Milwaukee County Executive Scott Walker did not stray far from home in officially announcing his intention to run for Wisconsin governor Monday.
Ending weeks of speculation concerning his status for the 2006 election, Walker delivered a familiar message — Wisconsin needs a property tax freeze — from familiar turf: his own home in Wauwatosa. He chose the venue to symbolize the struggles he says property taxpayers have faced under Democratic Gov. Jim Doyle.
“Our state was hit with some intense blizzards, massive snowfalls and blistering cold this winter,” Walker said. “Yet, I stand here today to reaffirm my wholehearted support for the Freeze. The Property Tax Freeze.”
Doyle vetoed a bill last legislative session that would have capped property tax increases, arguing communities should determine levies without a mandate from Madison.
But property taxes have been on the rise in recent years — they will rise six percent in 2005, according to a Wisconsin Taxpayer study — and Walker said that is Doyle’s fault. Making matters worse for the state’s property-tax payers, Walker said, are Doyle’s cuts to shared revenue and support for repealing the state’s Qualified Economic Offer for public instructors.
And that record, Walker said, spurred him to enter the race.
As a former member of the state Assembly, Walker assumed control of the state’s largest county in a special election in 2002 after longtime Democratic executive F. Thomas Ament became embroiled in a countywide pension scandal. Walker won reelection to a second term in 2004 by a wider margin than in 2002.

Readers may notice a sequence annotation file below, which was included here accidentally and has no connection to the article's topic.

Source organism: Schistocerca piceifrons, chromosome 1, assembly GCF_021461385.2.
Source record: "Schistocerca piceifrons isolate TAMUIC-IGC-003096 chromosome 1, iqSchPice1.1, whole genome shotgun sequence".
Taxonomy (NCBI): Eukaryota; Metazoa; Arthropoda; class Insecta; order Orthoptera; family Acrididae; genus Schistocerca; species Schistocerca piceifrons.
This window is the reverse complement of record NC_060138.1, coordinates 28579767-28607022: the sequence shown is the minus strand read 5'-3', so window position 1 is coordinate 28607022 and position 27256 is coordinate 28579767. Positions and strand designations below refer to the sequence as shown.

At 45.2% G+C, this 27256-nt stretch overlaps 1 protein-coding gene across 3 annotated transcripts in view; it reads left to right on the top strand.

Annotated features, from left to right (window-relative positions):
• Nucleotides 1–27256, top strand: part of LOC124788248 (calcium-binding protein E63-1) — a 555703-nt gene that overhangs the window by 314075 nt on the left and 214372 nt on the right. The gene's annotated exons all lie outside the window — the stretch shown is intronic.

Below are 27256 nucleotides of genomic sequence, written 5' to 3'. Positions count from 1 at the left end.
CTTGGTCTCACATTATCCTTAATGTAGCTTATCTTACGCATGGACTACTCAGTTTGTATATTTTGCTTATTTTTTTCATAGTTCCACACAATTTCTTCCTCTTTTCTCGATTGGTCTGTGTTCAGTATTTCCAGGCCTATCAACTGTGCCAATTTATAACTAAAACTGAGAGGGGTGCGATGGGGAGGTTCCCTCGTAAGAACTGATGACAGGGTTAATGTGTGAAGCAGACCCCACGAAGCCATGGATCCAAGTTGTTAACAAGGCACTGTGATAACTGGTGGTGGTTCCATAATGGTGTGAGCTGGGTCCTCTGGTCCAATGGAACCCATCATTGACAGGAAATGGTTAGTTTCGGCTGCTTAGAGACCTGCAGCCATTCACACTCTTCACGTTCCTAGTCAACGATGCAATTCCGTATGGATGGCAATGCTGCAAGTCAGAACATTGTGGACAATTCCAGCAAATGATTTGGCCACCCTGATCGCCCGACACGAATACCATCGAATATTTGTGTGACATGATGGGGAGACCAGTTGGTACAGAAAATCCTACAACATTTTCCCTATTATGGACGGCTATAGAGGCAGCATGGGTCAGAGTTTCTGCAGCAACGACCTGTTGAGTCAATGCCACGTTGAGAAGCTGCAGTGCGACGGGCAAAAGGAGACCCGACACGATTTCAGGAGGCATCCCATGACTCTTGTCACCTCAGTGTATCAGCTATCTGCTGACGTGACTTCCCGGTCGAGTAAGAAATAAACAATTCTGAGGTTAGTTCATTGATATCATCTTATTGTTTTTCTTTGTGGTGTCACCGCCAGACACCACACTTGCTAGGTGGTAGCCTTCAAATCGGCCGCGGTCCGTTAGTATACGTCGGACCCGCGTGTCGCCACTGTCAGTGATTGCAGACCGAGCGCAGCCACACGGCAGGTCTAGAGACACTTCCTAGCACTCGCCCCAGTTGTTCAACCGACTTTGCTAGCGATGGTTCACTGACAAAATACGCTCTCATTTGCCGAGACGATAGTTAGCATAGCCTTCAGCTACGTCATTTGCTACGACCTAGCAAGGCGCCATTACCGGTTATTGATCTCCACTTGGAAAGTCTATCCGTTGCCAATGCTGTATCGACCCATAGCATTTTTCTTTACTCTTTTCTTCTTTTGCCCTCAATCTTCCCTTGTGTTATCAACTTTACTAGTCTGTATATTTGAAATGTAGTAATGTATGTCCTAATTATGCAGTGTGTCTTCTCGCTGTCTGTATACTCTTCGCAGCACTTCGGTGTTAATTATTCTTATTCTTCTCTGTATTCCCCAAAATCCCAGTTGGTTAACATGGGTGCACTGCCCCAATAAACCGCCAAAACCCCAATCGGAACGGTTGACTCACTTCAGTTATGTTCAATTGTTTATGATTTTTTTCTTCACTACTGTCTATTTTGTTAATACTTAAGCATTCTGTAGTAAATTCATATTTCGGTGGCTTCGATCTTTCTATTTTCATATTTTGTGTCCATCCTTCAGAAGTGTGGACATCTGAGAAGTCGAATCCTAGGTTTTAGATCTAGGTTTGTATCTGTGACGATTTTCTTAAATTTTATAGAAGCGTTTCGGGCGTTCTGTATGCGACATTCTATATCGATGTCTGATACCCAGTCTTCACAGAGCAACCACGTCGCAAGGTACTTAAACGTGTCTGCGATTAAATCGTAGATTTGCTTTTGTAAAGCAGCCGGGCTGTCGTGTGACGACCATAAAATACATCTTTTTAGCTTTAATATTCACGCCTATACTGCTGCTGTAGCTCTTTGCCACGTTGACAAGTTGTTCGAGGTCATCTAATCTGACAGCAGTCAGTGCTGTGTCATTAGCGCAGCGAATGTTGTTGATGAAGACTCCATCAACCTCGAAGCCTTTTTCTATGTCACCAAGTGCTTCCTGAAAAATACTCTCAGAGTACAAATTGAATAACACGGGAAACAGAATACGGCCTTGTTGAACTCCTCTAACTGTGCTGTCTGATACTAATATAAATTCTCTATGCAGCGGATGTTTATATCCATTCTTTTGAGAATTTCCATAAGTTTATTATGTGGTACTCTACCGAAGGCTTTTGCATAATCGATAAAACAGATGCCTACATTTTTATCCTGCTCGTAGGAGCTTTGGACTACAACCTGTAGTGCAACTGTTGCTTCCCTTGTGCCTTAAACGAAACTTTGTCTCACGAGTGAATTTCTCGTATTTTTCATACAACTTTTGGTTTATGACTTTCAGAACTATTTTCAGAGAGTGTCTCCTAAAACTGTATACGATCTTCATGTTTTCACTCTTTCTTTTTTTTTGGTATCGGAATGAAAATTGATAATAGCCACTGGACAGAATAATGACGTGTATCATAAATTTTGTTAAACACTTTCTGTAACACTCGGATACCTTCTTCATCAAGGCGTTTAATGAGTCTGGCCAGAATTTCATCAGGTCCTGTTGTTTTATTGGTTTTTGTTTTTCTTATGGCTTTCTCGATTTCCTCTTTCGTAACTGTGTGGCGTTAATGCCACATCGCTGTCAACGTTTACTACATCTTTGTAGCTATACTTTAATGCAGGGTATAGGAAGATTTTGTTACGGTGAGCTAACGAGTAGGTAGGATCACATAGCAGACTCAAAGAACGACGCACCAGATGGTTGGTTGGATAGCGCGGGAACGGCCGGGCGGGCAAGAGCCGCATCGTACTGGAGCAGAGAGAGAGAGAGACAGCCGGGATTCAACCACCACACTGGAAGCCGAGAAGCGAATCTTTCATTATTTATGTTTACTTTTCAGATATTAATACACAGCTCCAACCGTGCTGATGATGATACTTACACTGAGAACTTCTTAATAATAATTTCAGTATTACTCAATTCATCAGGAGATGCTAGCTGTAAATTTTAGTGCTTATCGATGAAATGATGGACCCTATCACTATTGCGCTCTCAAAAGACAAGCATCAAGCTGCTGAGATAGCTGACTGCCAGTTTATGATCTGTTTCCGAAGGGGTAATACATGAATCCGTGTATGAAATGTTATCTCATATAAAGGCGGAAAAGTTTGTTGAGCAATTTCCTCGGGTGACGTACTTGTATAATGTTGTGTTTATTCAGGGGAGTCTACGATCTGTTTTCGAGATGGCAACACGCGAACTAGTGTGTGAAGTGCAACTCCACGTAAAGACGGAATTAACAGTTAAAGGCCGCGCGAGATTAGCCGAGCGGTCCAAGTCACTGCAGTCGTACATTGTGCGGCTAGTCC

In each of his three years running Milwaukee County, Walker proposed a budget calling for zero tax increases, although the liberal county board only approved one of those budgets.
Walker, 37, said the tax-control platform he used to become the first Republican executive in the history of Milwaukee County will reach people throughout the state.
“Three years ago I ran on that agenda and stunned the liberal establishment,” he said. “Now, we’re setting out to do that again.”
Although he is the first Republican to officially announce a gubernatorial campaign, Walker may face a crowded field in the GOP primary in September 2006.
U.S. Rep. Mark Green, R-Wis., sent an email to Republican leaders two weeks ago indicating he will likely mount a bid for the governorship.
Another Republican widely rumored to be considering a run state Assembly Speaker John Gard, R-Peshtigo, has kept his intentions hidden in recent weeks. Gard’s spokesman Steve Baas said Walker’s announcement will not have a bearing on any Gard decision to run.
“We’ve expected for quite some time that County Executive Walker would get in the race,” Baas said. “It’s flattering to have our name mentioned, but our focus right now is on the Assembly.”
The Democratic Party of Wisconsin immediately took Walker to task Monday for promoting a different agenda in Milwaukee than the one he endorsed in Madison. DPW spokesman Seth Boffeli alleged Walker has shown a willingness to change his stance on policies if the move is politically advantageous.
“When you compare his record in the legislature and as county executive, it’s like two different people,” Boffeli said.
“In the legislature, when he was doing Tommy Thompson’s bidding, he had no problem cutting education funding and shared revenue, but as county executive, he thinks everyone should follow his lead on property taxes, even though he previously worked to increase property taxes on low-income families.”
Walker, however, insisted it is Doyle who has changed his tune many times on a number of issues.
“As a candidate, Jim Doyle pledged not to cut shared revenue. As Governor, his budget cut $70 million from the program. As a candidate, he pledged to maintain the state commitment to fund two-thirds of school costs. As Governor, he signed off on a drop to 63.6 percent. As a candidate, he pledged to crack down on government waste. As Governor, he spends more than $600,000 on a website for a transportation project. Wisconsin deserves better,” he said.
Walker will visit the University of Wisconsin tonight to speak at the College Republicans meeting at 7 p.m. in Grainger Hall.